Too often basic patterns are only taught or shared in the context of footwork. For some students and classes this might be enough, such as group lessons for entertainment at weddings, or perhaps a free introduction course. But a trained instructor, who is expecting to teach such things as weekly classes or private lessons, should most certainly know more than just the general footwork.

First let me say that it is essential that any teacher should at least know the basics for both the leader and the follower, no matter what gender the teacher is. They don't have to know their counterparts' patterns and techniques as well as they do their own, but they should definitely know all of the following when it comes to their counterparts' basics.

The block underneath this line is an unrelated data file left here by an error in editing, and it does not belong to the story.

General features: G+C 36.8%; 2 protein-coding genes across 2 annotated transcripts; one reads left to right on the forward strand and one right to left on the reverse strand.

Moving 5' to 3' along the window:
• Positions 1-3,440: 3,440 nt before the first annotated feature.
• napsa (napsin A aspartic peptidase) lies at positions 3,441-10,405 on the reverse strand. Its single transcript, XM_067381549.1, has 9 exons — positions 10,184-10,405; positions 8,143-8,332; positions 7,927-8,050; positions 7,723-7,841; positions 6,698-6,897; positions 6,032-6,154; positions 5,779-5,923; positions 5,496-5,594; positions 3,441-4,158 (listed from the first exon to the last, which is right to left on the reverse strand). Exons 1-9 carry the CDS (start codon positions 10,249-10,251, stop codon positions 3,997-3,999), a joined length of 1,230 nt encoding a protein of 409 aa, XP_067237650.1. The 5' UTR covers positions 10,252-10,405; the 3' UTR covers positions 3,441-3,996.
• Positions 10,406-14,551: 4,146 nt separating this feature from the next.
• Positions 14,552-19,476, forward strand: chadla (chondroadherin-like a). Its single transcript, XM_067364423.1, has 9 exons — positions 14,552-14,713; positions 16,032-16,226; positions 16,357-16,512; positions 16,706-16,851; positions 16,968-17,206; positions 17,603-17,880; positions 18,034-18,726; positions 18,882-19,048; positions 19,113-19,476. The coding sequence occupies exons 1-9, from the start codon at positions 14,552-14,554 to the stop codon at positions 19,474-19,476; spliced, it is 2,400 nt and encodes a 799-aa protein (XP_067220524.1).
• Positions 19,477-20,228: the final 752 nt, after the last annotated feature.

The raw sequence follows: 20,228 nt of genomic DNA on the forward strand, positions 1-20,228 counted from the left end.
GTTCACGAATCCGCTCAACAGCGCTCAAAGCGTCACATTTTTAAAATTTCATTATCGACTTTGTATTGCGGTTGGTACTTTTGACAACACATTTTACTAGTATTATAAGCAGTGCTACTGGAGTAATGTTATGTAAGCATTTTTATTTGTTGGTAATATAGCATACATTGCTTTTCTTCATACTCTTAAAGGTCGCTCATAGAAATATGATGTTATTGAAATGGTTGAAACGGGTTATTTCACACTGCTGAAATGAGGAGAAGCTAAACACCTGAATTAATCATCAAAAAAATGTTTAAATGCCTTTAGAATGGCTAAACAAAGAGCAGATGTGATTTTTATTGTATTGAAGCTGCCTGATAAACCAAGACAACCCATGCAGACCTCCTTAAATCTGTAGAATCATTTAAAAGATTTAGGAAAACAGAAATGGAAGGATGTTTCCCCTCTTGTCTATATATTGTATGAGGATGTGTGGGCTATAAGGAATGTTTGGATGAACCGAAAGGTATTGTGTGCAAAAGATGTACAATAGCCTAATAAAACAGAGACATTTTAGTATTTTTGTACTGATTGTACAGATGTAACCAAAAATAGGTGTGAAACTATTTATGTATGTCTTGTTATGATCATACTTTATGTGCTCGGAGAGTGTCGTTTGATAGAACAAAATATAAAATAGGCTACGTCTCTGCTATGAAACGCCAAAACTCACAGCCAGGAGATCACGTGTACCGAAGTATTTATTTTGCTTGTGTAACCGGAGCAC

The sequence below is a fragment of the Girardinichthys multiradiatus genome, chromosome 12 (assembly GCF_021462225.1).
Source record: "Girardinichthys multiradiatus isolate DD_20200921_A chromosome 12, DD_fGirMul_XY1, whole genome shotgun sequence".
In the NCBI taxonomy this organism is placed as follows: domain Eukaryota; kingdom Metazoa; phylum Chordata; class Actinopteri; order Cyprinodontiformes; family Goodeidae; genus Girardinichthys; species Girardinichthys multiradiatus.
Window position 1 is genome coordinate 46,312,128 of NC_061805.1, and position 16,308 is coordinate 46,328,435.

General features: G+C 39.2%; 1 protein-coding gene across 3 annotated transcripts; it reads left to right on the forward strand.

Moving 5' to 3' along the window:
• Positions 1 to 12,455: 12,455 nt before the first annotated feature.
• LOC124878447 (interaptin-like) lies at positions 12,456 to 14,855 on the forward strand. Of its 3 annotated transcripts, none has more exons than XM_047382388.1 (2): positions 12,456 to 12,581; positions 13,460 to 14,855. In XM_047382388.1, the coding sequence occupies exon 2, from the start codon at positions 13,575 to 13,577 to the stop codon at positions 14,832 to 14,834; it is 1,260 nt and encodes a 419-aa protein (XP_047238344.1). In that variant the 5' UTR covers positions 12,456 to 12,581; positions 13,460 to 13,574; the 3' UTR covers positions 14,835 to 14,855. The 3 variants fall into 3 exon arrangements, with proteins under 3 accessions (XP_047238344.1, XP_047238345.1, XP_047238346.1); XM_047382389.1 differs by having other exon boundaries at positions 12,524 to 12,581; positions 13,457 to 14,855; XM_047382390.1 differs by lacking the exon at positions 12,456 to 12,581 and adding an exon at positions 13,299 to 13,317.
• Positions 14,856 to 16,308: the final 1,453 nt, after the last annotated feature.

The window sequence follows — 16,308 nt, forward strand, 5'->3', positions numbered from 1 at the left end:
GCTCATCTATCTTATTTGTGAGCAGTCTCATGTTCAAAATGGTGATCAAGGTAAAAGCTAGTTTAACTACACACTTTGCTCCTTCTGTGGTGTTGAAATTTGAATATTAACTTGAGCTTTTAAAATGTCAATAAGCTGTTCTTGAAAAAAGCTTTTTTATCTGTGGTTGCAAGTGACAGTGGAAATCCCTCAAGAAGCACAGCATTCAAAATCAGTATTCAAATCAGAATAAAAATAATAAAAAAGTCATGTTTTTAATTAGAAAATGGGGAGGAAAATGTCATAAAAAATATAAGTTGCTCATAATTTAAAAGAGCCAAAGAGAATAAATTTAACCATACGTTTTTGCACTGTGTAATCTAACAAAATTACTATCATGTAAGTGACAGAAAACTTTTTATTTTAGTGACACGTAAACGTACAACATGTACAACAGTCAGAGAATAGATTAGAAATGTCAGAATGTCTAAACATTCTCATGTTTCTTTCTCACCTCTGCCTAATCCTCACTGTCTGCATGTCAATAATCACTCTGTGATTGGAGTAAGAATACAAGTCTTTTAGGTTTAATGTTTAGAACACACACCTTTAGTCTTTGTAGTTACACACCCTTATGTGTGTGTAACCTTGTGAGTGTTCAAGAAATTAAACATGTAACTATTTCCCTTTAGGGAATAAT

A trained and worthwhile instructor should not only know the footwork of the leader and follower during all basic patterns, but also their accommodating center movements, frame and hand positions. For example, all teachers should know where the hands go, where the center faces and where the feet go during each beat of every basic pattern. Obviously such positions can be delved into with great detail when it comes to higher levels of training, but for most teachers, a basic understanding of where the hands should meet (in the hold of Waltz vs. the hold of WCS, etc), where the bodies should face, etc should be enough for most classes and students.

Of course, the higher the level of the student, the higher the quality of the instructor should be. Advanced instructors should definitely have a much deeper knowledge of the positions above. For example, I, as well as a few other master instructors in WCS, can break down hand positions literally to the exact bone in the finger of someone's hand. We can explain the 'whys' behind each position and advanced technique.